Energy efficiency savings have grown substantially in the past ten years, and national leaders in program administration have emerged as savings levels have increased. This report reviews annual program performance for 14 leading energy efficiency program administrators, with a focus on costs, electricity savings, cost effectiveness, and portfolio design.
The multifamily sector can be hard to reach when it comes to energy efficiency programs. Besides being diverse and complex, the sector presents a unique set of challenges to efficiency investments. The result is that multifamily customers are often underserved by energy efficiency programs. Drawing on data requests and interviews with program administrators, this report summarizes the challenges to program participation and identifies best practices that programs can use to reach and retain large numbers of multifamily participants.
Energy efficiency is good for you--and for the air you breathe, the water you drink, and the community in which you live. This fact sheet shows how saving energy reduces air and water pollution and conserves natural resources, which in turn creates a healthier living environment for people everywhere. It includes the stories of a family in Pennsylvania and a hospital in Florida.
This study documents the market valuation associated with the predominant green and energy efficiency home certifications used in the Northwest. Regional markets with a track record of including green building and energy efficiency information in MLS databases have lacked a recent, thorough, locally relevant analysis of the potential value of “higher performing” homes in current market conditions. Real property appraisers require a reliable, localized, granular analysis they can use in their home valuation calculations. The analysis contained in this report addresses this identified market need.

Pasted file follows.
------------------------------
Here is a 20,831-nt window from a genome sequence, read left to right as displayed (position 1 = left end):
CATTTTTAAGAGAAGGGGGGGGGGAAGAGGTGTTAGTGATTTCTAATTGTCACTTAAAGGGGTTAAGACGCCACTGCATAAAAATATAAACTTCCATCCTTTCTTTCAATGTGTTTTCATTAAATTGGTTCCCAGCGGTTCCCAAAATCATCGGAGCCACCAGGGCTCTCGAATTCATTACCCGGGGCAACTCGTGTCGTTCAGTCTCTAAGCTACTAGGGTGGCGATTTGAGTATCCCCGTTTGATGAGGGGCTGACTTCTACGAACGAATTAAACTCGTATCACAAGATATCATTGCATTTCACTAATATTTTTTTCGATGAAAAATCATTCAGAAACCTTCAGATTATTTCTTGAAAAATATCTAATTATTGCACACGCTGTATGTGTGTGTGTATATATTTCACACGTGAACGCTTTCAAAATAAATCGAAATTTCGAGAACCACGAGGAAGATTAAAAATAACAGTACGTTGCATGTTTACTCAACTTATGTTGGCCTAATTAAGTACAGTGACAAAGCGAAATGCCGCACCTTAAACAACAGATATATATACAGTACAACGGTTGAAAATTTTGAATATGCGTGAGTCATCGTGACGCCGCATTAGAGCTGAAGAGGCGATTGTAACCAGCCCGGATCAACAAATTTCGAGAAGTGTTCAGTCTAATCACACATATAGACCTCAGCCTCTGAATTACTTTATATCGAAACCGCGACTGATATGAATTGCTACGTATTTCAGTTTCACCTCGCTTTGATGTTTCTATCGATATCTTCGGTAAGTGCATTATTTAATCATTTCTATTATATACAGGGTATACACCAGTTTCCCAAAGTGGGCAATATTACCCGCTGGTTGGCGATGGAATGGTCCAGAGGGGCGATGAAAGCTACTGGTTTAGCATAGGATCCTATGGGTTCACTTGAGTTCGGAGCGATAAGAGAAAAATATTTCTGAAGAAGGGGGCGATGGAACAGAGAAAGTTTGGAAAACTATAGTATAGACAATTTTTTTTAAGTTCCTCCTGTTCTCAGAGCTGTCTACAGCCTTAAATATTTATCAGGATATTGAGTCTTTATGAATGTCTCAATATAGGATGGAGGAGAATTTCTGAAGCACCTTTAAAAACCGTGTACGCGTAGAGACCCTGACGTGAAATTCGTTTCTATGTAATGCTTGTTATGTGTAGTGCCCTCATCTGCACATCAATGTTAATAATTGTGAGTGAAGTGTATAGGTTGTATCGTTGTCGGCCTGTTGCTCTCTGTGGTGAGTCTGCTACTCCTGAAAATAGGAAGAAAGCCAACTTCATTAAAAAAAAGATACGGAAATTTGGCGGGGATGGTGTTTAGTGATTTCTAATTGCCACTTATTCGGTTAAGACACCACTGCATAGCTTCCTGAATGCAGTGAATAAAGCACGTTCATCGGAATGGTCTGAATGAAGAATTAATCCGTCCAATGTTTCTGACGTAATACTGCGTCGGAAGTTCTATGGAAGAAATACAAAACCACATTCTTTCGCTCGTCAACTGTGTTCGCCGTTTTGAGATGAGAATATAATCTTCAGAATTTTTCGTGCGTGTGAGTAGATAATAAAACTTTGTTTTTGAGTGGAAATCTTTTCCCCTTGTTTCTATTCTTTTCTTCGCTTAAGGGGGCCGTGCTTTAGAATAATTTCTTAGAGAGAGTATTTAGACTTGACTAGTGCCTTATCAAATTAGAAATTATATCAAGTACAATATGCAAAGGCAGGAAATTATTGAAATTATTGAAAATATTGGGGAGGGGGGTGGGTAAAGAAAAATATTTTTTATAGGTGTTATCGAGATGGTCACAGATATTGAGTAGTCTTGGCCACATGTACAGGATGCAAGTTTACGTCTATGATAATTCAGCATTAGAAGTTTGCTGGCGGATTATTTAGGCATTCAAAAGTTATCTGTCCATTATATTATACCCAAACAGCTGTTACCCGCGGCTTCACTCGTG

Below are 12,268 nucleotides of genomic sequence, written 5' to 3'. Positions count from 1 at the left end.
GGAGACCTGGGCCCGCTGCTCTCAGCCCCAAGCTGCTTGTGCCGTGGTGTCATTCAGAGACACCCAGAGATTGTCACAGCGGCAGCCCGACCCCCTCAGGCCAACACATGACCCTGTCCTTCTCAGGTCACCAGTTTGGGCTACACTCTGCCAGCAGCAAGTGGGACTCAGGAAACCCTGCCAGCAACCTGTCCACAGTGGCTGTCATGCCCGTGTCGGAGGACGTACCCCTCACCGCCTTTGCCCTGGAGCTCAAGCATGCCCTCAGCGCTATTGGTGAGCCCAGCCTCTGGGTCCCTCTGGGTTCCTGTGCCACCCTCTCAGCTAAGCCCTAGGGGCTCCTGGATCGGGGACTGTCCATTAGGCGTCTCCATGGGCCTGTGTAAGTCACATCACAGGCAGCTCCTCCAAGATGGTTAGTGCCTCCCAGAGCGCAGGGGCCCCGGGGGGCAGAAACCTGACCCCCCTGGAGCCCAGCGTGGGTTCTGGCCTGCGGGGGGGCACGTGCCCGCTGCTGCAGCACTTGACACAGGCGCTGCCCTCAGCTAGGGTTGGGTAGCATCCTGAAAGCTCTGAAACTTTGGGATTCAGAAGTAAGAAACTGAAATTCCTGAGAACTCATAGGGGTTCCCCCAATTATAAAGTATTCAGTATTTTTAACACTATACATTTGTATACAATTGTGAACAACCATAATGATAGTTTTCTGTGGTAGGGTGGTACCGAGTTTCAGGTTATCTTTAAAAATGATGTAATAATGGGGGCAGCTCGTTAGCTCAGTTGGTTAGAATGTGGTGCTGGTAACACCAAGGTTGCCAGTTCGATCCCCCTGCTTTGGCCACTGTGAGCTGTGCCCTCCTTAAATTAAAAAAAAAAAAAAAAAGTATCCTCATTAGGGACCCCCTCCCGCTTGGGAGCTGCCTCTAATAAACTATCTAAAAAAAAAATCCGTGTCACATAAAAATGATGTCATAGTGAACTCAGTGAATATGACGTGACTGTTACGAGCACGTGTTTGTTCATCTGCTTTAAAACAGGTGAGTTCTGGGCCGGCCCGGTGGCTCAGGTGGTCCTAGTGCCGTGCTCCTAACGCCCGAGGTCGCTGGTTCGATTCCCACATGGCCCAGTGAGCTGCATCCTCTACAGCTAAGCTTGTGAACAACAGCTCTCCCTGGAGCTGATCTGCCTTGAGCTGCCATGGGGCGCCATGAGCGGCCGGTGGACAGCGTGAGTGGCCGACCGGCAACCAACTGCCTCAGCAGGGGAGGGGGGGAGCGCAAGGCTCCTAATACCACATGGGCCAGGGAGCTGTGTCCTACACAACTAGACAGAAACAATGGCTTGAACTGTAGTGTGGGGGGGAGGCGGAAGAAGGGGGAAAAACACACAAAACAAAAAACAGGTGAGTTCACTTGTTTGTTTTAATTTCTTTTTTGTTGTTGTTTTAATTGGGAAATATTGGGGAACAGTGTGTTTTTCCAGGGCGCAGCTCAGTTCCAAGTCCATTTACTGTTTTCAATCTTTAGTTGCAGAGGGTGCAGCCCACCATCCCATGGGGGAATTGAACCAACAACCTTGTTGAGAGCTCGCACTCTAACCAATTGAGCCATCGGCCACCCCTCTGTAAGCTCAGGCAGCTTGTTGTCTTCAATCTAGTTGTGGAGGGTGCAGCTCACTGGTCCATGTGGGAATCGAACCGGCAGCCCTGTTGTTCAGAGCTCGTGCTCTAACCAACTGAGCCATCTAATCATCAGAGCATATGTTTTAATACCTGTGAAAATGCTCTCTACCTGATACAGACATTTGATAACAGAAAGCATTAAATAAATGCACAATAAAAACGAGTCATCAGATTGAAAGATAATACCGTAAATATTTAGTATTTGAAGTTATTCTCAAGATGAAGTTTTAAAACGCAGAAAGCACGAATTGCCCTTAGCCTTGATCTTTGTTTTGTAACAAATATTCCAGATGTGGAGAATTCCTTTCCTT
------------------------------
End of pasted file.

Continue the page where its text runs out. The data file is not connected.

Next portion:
This document summarizes top marketing and outreach takeaways shared by Better Buildings Residential Network members during spring 2015 Peer Exchange Calls.
This Guide is designed to help state and local policymakers to take full advantage of new policy developments by providing them with a comprehensive set of tools to support launching or accelerating residential energy efficiency programs. The Guide focuses on four categories of policies that have proven particularly effective in providing a framework within which residential energy efficiency programs can thrive: incentives and financing, making the value of energy efficiency visible in the real estate market, data access and standardization, and supporting utility system procurement of energy efficiency.
Energy efficiency collaboratives vary greatly and are typically designed for a specific jurisdiction, making them hard to compare side by side. This guide seeks to highlight a few common elements and draw conclusions on the overall effectiveness of specific characteristics of collaboratives. This guide defines and examines four different types of collaboratives in terms of their origin, scope, decision-making method, membership, duration, available resources, and how they interact with and influence their respective commissions.
Among the many benefits ascribed to energy efficiency is the fact that it can help create jobs. Although this is often used to motivate investments in efficiency programs, verifying job creation benefits is more complicated than it might seem at first. This paper identifies some of the issues that contribute to a lack of consistency in attempts to verify efficiency-related job creation. It then proposes an analytically rigorous and tractable framework for program evaluators to use in future assessments.
The report presents an analysis of the market performance of third-party certified sustainable residential properties in the Portland and Seattle metropolitan areas. In each location, a sample of third-party certified homes was selected and comparable homes were found. The author documents that certified homes in the Seattle metro area sold at a price premium of 9.6% when compared to noncertified counterparts.